Third Sunday in Ordinary Time

Posted on January 23, 2023 View all Gospel Reflection

The Third Sunday of Ordinary Time, which is today, is known as the Sunday of the Word of God and although Catholics are not popularly known for personal Bible reading, we may not realize it, but we hear in the Sunday Mass three-year cycle of readings, plus the two-year cycle of daily Mass readings:

13.5 percent of the Old Testament (not counting the Responsorial Psalms);

89.8 percent of the Gospels, and

71.5 percent of the entire New Testament. (source:  

The more we hear and read the Bible, the easier and more naturally it is to allow Jesus make us fishers of men, as Matthew 4:19 says today in our Gospel.

Fish don’t have eyelids, so they can’t close their eyes. They are always watching to see if our faith is truly genuine and worthy of their attention.

However, people’s desire and hunger for God and personal change can outstrip their personal relationship with Jesus.

So, the first thing to say when fishing for people is the Kerygma— Kerygma rhythms with Charisma.

Kerygma means proclamation or announcement that Jesus suffered and died for you on the Cross and you can have forgiveness of your sins if you ask Him to come into your life as your personal Savior. You can certainly add some Scripture and explain it, like Ephesians 2:8, which the Church uses to explain salvation in the catechism, number 1996, “For by grace alone, you have been saved, in faith by Christ’s saving work, and not because of any merit on your part, we are accepted by and receive the Holy Spirit.” We still have to accept that gift by our free-will choices and persevere in possessing it, i.e., abiding in right relationship with Jesus (John 6:55-56; 15:1-11).

Notice that the goal is to lead a person to acknowledge Jesus Christ as their Lord and Savior.  Later will come baptism, after catechesis in the R.C.I.A program, etc.  Expert lay Catholics, like Sherry Weddell, who lead bishops and priests in evangelization workshops note that “it is often disconcerting for Catholics to realize that the basic kerygma that awakens Christian faith and leads to the Church is not primarily about the Church herself. I have run into numerous Catholics who fear that if we talk about Jesus, Catholics will be lured from the Church by the intoxicating discovery that a relationship with God can be personal as well as communal.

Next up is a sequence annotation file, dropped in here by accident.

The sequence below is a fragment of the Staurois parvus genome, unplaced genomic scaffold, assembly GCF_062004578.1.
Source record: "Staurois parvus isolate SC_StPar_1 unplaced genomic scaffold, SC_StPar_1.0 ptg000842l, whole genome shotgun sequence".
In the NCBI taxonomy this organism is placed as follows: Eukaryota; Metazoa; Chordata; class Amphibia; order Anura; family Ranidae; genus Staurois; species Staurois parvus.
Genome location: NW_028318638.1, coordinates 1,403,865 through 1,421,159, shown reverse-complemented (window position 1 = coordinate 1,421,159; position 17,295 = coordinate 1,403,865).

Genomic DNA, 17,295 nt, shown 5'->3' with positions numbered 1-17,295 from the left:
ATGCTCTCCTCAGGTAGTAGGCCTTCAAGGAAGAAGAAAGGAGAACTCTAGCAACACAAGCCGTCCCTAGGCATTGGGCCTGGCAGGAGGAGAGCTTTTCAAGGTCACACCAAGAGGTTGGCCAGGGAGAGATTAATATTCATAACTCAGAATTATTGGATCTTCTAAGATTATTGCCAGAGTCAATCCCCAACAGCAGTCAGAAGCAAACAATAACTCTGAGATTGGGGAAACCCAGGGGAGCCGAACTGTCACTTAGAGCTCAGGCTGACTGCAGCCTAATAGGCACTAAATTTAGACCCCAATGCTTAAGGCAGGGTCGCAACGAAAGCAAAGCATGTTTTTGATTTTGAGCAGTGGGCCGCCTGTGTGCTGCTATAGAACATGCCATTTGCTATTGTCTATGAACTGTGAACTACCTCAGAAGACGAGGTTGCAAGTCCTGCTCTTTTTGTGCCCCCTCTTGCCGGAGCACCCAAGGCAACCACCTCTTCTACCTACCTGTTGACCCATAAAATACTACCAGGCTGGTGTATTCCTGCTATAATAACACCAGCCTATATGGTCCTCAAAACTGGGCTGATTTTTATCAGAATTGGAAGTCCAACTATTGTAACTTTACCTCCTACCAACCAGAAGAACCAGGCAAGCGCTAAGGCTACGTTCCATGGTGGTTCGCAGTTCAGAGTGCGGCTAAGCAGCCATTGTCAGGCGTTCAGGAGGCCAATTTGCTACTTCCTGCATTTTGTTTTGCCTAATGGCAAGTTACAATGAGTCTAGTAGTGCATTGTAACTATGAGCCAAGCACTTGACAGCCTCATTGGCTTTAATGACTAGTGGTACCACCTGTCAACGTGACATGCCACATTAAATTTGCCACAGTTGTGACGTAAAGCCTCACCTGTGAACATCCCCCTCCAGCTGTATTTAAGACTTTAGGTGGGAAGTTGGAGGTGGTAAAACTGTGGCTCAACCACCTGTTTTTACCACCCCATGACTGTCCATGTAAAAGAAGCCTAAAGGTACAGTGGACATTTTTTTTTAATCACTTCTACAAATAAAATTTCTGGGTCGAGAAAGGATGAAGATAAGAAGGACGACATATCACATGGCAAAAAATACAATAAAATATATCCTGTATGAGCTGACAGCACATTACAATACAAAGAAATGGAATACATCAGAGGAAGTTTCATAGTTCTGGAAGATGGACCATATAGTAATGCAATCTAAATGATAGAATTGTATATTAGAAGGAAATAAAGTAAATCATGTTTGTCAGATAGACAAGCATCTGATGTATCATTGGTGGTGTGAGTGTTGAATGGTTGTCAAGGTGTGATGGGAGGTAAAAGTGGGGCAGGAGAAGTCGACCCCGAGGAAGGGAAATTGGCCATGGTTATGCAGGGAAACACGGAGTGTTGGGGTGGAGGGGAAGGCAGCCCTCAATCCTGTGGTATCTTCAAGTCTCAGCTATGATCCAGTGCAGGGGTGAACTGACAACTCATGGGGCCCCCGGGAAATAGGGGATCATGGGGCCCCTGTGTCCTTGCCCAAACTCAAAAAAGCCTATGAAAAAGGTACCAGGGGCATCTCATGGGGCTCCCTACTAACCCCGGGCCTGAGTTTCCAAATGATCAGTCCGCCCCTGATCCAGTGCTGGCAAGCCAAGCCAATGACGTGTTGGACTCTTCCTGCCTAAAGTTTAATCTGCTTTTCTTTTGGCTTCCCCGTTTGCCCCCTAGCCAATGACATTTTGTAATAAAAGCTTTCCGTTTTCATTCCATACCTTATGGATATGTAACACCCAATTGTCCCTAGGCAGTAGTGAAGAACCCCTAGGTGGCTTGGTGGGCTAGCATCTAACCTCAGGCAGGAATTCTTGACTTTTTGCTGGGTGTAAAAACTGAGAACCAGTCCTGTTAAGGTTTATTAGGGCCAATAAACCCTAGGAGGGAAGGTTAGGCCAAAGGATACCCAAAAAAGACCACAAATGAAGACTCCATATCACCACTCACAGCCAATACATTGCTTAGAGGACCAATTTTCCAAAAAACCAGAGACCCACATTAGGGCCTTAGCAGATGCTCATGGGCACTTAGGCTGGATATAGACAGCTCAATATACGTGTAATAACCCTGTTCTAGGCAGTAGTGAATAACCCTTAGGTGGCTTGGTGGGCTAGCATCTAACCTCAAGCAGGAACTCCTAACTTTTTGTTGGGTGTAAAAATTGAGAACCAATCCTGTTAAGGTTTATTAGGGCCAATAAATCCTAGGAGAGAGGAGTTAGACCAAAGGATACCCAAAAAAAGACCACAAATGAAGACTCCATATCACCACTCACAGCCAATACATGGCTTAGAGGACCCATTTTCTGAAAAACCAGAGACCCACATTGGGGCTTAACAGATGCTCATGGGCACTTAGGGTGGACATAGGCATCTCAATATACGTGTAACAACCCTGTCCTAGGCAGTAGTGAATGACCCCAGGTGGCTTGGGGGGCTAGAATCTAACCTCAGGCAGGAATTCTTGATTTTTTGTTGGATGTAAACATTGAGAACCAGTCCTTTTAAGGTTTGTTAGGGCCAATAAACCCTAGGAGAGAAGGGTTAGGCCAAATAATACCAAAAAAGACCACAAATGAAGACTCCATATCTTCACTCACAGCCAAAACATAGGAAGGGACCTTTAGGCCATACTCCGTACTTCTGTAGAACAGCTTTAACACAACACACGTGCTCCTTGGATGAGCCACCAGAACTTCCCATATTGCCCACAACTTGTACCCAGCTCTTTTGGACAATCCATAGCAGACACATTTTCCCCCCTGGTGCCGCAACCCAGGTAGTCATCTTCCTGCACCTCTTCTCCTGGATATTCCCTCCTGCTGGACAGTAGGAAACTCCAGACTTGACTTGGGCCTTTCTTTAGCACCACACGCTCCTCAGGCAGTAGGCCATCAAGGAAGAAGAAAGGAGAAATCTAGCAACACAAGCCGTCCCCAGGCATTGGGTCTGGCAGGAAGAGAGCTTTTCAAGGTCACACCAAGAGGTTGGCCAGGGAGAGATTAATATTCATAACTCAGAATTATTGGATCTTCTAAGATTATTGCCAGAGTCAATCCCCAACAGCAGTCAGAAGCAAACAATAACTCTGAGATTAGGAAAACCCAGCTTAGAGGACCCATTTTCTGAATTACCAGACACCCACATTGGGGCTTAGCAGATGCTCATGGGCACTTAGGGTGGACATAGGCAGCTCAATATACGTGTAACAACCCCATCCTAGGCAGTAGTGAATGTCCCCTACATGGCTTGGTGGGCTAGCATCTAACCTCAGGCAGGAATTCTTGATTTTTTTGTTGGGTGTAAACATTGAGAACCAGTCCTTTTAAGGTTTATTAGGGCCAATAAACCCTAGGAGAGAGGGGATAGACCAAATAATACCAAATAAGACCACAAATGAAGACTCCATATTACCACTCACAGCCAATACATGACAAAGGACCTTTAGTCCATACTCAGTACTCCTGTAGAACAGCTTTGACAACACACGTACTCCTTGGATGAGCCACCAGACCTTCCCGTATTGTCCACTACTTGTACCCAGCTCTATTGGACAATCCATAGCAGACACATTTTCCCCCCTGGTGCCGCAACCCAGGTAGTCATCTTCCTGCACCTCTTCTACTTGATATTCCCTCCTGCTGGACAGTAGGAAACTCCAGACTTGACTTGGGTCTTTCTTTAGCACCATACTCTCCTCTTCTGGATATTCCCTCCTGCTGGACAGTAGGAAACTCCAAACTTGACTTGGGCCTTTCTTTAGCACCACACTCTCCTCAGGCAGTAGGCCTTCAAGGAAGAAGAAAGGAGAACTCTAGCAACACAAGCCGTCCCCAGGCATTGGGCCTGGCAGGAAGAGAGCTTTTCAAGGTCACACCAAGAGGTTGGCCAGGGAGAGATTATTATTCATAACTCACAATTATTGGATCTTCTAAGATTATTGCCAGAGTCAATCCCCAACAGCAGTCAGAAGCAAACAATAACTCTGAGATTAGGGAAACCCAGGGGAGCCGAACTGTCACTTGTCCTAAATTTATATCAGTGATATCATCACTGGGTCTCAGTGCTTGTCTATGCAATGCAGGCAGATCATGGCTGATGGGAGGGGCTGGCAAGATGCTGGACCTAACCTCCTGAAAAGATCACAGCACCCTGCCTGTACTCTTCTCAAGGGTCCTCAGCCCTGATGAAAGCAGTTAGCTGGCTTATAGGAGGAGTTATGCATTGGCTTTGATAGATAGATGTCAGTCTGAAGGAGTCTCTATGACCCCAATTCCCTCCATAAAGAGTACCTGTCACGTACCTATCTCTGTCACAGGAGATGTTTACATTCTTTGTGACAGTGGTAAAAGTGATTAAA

Sherry Weddell notes that if we don’t evangelize our own, someone else will- like evangelicals, Mormons, independent bible Christians. Your job is to preach the kerygma to those under your charge because if you don’t, you and yours will hear it in a modified form outside the Church and may come to the mistaken notion that a personal relationship with Jesus isn’t to be found in the Catholic Church.

Pope St. John Paul II and other popes wrote about the Keryma coming before catechesis or the catechism (cf. Catechesi Tradendae), and the keryma is officially part of the Pre-Catechumenate in R.C.I.A. (cf. General Directory for Catechesis 88). There is not a wall between evangelization by the Kergma and catechesis and the two can interact, but clearly the kerygma must come first.

In conclusion:

Scripture continues to provide a way of seeing and evaluating the problems of life because, in this sapiential or wisdom-confrontation, people can experience God, and share in their own words how it benefits them to others, as fishers of people.